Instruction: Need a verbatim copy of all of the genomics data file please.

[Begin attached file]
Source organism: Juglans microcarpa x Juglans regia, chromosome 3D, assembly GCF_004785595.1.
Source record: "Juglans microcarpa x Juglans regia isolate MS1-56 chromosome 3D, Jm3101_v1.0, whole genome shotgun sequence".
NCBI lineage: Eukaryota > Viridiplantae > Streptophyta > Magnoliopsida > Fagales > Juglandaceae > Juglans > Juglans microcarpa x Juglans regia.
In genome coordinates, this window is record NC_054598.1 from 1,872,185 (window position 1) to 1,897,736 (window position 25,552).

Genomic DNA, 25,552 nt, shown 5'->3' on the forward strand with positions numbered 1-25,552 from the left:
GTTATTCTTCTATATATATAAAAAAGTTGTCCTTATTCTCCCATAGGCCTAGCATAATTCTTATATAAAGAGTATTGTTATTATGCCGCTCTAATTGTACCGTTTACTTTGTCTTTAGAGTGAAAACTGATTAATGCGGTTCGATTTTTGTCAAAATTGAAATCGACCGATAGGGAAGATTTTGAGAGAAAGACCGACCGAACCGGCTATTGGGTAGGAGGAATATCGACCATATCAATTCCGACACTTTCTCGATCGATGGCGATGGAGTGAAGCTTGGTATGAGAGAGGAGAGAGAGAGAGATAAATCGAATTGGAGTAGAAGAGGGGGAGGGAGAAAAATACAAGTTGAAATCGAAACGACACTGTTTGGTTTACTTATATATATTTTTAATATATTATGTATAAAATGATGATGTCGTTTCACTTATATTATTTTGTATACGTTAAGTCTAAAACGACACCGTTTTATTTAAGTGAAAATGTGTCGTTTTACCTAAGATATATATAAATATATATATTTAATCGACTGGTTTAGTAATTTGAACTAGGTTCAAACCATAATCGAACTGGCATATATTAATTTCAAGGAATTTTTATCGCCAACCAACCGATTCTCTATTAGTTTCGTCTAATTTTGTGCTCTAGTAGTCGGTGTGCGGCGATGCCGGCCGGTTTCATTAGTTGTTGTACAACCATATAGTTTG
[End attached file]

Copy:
Source organism: Juglans microcarpa x Juglans regia, chromosome 3D, assembly GCF_004785595.1.
Source record: "Juglans microcarpa x Juglans regia isolate MS1-56 chromosome 3D, Jm3101_v1.0, whole genome shotgun sequence".
NCBI lineage: Eukaryota > Viridiplantae > Streptophyta > Magnoliopsida > Fagales > Juglandaceae > Juglans > Juglans microcarpa x Juglans regia.
In genome coordinates, this window is record NC_054598.1 from 1,872,185 (window position 1) to 1,897,736 (window position 25,552).

Genomic DNA, 25,552 nt, shown 5'->3' on the forward strand with positions numbered 1-25,552 from the left:
GTTATTCTTCTATATATATAAAAAAGTTGTCCTTATTCTCCCATAGGCCTAGCATAATTCTTATATAAAGAGTATTGTTATTATGCCGCTCTAATTGTACCGTTTACTTTGTCTTTAGAGTGAAAACTGATTAATGCGGTTCGATTTTTGTCAAAATTGAAATCGACCGATAGGGAAGATTTTGAGAGAAAGACCGACCGAACCGGCTATTGGGTAGGAGGAATATCGACCATATCAATTCCGACACTTTCTCGATCGATGGCGATGGAGTGAAGCTTGGTATGAGAGAGGAGAGAGAGAGAGATAAATCGAATTGGAGTAGAAGAGGGGGAGGGAGAAAAATACAAGTTGAAATCGAAACGACACTGTTTGGTTTACTTATATATATTTTTAATATATTATGTATAAAATGATGATGTCGTTTCACTTATATTATTTTGTATACGTTAAGTCTAAAACGACACCGTTTTATTTAAGTGAAAATGTGTCGTTTTACCTAAGATATATATAAATATATATATTTAATCGACTGGTTTAGTAATTTGAACTAGGTTCAAACCATAATCGAACTGGCATATATTAATTTCAAGGAATTTTTATCGCCAACCAACCGATTCTCTATTAGTTTCGTCTAATTTTGTGCTCTAGTAGTCGGTGTGCGGCGATGCCGGCCGGTTTCATTAGTTGTTGTACAACCATATAGTTTG